A group of astronomers has managed to describe the dance of a young twin star system called XZ Tauri, creating an animation from three years of observations with the Atacama Large Millimeter / submillimeter Array (ALMA). This first description and animation of twin stars sheds new light on the origins of binary systems and the planets that will form around them.
XZ Tauri has two stars orbiting each other about 6 billion kilometers apart, almost the same extent that separates Pluto from the Sun. It is located in the Taurus constellation, one of the constellations with the oldest records, since many peoples focused their attention on it.
The researchers used ALMA to try to describe this binary system, while employing techniques of radio astronomical animations instead of conventional images. They took data from the young twin star system that was recorded over three years: 2015, 2016, and 2017.
According to a Press release, the main objective of scientists is to determine how planets form around this class of binary systems. Although the Solar System that shelters us has a single star, astronomers maintain that there are a large number of twin stars in the universe, which orbit each other constituting the same system.
Formation of planets around twin stars
In the youth of this class of formations, each star is surrounded by a disco protoplanetario, composed of molecular gas and dust. These kinds of disks are known to be the site of planet formation. Thus, previous studies have detected different exoplanets associated with binary stars: however, it remains a mystery for specialists how discs are formed in binary star systems and, at the same time, how planets are born from them. .
In this way, astronomers believe that to fully understand the planet formation In these twin star systems it is key to accurately determine the orbital motion of each of the stars, as well as the inclination of the protoplanetary disks that accompany them.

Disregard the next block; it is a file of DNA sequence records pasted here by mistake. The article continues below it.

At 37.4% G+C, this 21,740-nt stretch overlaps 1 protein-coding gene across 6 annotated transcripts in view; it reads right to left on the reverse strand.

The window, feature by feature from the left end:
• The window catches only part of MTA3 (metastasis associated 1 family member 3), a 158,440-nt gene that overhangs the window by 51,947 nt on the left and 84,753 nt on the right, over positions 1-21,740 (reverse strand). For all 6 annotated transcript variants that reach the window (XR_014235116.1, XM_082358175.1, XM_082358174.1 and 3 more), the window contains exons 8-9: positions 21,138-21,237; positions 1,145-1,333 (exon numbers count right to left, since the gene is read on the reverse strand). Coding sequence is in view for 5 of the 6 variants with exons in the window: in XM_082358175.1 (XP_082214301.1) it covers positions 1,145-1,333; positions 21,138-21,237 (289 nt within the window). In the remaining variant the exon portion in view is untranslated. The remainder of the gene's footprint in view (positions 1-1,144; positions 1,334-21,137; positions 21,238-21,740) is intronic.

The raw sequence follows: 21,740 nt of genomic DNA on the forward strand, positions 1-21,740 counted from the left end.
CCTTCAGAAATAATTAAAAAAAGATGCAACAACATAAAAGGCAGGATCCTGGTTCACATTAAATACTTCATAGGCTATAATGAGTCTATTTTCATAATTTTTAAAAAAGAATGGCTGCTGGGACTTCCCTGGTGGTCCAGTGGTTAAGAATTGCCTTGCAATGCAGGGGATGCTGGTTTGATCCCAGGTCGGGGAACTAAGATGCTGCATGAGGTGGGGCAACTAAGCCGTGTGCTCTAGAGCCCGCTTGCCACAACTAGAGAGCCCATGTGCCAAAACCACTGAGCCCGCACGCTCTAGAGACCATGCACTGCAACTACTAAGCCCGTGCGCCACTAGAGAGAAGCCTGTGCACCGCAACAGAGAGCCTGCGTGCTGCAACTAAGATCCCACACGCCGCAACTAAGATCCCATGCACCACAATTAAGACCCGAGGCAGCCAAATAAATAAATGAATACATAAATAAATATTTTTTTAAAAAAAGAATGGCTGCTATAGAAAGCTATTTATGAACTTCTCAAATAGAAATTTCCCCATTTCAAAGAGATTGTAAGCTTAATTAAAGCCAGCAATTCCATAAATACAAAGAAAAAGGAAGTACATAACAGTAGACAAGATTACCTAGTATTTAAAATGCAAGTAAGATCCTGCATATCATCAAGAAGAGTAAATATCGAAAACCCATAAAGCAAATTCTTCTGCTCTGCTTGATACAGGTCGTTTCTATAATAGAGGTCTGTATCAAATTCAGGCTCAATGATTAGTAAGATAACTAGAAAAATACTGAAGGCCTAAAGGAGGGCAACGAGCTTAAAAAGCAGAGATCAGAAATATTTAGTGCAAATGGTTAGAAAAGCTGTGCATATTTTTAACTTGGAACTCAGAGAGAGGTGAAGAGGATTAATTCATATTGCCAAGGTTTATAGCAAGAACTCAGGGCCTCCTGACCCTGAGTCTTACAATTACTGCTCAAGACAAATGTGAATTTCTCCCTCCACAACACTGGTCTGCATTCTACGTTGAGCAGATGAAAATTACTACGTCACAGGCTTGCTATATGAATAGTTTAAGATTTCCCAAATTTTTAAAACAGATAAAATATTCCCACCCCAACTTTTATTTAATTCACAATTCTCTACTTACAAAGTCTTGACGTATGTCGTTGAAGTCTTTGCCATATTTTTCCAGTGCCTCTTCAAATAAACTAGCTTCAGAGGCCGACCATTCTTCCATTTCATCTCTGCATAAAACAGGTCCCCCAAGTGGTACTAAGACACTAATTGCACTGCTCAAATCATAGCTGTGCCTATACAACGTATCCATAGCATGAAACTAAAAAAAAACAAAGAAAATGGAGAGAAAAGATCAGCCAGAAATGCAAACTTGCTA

According to the theories developed on the subject, if the orbital planes of the stars and their planetary disks do not coincide, it would be indicating that the binary systems have been formed from the fragmentation of huge molecular clouds, due to violent turbulence in deep space. Precisely, this seems to be the case of XZ Tauri: the stars that make it up orbit in a different plane than the protoplanetary discs, and each disc is also inclined with respect to the other.
Although previous observations with ALMA had discovered examples of twin stars twin starswith protoplanetary disks inclined towards each other, the study recently published in the Astrophysical Journal marks the first time that it has been possible to clarify the orbital motion of a binary system.
In addition to confirming that the XZ Tauri system was formed from the fragmentation of gigantic molecular clouds, the research opens a new path for delve into this class of formations, a path of study that could be enhanced with the arrival of new instruments and advanced technologies in the coming years.
Misaligned Circumstellar Disks and Orbital Motion of the Young Binary XZ Tau. Takanori Ichikawa et al. Astrophysical Journal (2021).DOI:https://doi.org/10.3847/1538-4357/ac0dc3
Cover photo: artistic recreation of the young binary system XZ Tau. The two stars in the system each have a protoplanetary disk around them, which is tilted relative to the other. Both stars orbit in a different plane than each disk. Credit: ALMA (ESO / NAOJ / NRAO).
Video and podcast: edited by Pablo Javier Piacente based on elements and sources free of copyright. Video image credits: ALMA (ESO / NAOJ / NRAO) / WikiImages, Gerd Altmann and monicore on Pixabay.
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Eddie is an Australian news reporter with over 9 years in the industry and has published on Forbes and tech crunch.